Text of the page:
President Donald Trump signed a revamped version of his botched travel ban on Monday, hoping that tweaks to the executive order will withstand the all-but-certain legal challenges the policy stands to face.
"This revised order will bolster the security of the United States and her allies," Secretary of State Rex Tillerson said at a news conference Monday morning.
Attorney General Jeff Sessions added during the news conference that the order "is a lawful and proper exercise of presidential authority."
The new travel ban won't go into effect until March 16.
And it's similar to the original order — which suspended the issuance of visas to citizens from seven majority-Muslim countries, placed a temporary ban on refugees from across the globe, and indefinitely banned the acceptance of Syrian refugees.
Gone, however, is the inclusion of Iraq as one of the nations whose citizens and refugees are temporarily banned from entering the United States.
The new ban also removes the indefinite ban on Syrian refugees, holding them now to the same 120-day pause as refugees from other nations.
The initial travel ban — which critics contended was Trump making good on a promise to ban Muslim immigrants from the U.S. — caused a litany of legal and political trouble for Trump and his administration.
Last month, a three-judge panel upheld a nationwide stay on enforcing the original order, saying it violated the due process of green card and visa holders who had traveled out of the country before the ban was created, and were then detained or deported at airports across the country.
The detention and deportation of legal permanent residents and valid visa holders also sparked massive protests at airports across the country when the ban was first signed.
The new ban now makes clear that those with green cards and valid visas from the countries in the ban are not impacted by the new order.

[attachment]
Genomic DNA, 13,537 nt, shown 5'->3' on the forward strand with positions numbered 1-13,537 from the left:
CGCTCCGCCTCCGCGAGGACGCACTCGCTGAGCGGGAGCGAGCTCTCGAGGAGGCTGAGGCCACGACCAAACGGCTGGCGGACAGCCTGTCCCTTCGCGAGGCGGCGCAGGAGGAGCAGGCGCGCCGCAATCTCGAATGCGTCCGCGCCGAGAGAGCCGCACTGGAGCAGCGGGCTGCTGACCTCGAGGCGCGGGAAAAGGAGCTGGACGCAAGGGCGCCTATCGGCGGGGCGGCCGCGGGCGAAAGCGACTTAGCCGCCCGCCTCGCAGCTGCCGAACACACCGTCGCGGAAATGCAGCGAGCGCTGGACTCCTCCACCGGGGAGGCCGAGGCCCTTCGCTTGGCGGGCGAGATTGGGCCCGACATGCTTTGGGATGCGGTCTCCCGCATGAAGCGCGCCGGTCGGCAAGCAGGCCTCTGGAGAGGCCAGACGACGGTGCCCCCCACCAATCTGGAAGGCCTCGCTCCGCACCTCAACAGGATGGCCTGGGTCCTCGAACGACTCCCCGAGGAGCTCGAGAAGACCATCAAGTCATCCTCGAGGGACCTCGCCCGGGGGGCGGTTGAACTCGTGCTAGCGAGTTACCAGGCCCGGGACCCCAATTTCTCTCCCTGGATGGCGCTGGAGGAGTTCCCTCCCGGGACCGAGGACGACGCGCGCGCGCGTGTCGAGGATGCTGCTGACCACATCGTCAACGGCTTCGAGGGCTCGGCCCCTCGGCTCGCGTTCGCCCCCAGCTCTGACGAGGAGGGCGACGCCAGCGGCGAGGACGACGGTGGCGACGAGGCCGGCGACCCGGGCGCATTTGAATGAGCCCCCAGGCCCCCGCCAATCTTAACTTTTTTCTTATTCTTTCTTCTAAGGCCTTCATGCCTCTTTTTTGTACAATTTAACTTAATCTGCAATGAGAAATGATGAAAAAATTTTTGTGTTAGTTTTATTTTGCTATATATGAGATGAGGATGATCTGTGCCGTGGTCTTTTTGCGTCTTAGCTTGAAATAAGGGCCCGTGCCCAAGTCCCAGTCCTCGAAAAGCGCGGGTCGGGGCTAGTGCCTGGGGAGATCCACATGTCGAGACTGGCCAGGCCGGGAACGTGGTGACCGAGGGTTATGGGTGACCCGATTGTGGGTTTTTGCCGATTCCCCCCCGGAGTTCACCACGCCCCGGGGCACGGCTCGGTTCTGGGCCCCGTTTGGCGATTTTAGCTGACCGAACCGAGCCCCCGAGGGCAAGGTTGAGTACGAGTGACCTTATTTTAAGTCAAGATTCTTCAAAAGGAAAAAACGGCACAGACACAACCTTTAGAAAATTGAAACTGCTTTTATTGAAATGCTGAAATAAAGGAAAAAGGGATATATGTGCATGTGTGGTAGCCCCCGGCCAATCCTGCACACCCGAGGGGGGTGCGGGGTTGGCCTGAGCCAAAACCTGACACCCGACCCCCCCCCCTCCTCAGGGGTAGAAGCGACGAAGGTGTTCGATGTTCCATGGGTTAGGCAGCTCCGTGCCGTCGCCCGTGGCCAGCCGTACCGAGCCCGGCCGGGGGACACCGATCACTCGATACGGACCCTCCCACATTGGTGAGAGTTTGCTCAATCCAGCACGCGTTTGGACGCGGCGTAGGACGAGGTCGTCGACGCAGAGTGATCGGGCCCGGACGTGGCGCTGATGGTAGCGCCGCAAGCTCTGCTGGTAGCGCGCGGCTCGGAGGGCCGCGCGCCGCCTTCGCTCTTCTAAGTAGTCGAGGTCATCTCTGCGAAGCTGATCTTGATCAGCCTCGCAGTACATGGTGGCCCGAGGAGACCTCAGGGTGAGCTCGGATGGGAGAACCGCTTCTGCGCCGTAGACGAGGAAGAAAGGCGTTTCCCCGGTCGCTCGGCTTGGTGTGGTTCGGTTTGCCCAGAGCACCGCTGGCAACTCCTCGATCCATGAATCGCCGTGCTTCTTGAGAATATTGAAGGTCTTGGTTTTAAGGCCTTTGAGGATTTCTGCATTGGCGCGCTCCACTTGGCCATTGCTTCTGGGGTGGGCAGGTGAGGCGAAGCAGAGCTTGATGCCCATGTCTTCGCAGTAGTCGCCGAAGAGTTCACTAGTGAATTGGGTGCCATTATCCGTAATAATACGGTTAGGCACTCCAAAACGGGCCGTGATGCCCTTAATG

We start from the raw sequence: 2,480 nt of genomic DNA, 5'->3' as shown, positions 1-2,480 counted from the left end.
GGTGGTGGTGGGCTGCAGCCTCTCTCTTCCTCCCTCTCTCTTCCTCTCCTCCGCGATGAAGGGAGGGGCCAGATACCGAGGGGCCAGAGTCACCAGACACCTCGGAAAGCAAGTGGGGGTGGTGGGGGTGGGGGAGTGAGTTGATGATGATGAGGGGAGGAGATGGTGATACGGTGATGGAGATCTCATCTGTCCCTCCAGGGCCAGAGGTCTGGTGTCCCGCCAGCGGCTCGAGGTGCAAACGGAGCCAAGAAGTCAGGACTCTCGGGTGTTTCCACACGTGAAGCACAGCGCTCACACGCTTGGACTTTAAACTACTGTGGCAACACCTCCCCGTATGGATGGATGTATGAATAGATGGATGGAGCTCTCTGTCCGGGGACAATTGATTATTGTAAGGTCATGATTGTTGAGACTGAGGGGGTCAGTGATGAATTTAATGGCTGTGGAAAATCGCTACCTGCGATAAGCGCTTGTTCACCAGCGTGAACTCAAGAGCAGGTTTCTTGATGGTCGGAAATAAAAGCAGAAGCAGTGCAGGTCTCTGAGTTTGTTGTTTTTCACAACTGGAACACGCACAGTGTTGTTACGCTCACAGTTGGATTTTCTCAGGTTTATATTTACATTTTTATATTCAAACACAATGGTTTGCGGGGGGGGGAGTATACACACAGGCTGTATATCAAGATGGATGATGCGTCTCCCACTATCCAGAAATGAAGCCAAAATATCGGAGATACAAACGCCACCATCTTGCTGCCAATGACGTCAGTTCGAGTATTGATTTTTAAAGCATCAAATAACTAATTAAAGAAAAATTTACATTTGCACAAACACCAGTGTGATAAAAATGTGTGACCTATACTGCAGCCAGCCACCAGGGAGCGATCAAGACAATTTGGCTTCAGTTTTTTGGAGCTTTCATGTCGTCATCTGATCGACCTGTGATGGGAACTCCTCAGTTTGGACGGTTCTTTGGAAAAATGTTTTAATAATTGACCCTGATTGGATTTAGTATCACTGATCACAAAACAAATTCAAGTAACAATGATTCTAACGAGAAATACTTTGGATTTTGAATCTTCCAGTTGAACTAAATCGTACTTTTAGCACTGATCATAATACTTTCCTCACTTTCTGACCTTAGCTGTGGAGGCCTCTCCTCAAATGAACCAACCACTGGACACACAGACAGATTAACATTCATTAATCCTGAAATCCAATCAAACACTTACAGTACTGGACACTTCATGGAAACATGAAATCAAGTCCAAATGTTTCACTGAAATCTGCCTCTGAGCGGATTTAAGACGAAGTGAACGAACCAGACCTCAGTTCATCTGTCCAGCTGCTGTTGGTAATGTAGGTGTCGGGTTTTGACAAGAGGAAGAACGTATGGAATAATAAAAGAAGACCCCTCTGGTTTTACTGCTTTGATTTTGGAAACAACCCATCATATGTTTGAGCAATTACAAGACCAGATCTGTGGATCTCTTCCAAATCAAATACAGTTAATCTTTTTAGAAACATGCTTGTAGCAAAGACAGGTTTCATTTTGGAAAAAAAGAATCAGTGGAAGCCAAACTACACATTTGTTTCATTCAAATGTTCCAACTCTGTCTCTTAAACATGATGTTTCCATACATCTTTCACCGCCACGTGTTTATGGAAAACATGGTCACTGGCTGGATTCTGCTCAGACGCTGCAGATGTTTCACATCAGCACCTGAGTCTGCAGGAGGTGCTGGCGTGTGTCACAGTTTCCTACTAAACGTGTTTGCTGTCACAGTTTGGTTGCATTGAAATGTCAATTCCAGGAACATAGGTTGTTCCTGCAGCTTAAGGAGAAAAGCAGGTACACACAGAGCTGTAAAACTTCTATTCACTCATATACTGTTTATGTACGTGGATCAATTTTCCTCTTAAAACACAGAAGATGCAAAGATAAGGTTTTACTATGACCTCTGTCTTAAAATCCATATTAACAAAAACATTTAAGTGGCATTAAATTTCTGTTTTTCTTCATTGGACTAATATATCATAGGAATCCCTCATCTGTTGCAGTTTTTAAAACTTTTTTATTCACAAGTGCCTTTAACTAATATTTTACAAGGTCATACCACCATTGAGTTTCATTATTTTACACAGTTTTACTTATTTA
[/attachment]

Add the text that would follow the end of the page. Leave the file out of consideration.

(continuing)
Trump and his administration contend that the new order will withstand legal scrutiny.
They forcefully pushed back on the initial legal challenges, saying the order was necessary to protect America's national security interests, and said issuing immigration restrictions was within Trump's powers as president.
Trump and his administration added that the legal pause on enforcing the order put national security at risk, saying that giving any notice to refugees and immigrants from the banned nations would allow "many very bad and dangerous people" to enter the country.
Yet despite saying that any delay in enforcing the ban would have serious national security implications for the country, Trump and his team continuously put off signing a new order.
Reports say that the revised ban is coming Monday to put Trump in better spirits, when his joint address faded from the news thanks to Attorney General Jeff Sessions' apparent false testimony about his own communications with Russians during the campaign.
And since the initial ban was blocked from being enforced, a report from Trump's own Department of Homeland Security knocked down the notion that citizens and refugees from the included nations were any more likely to pose a terrorist threat than immigrants from other countries.
The three-page report said that citizenship is an "unreliable indicator of terrorist threat to the United States."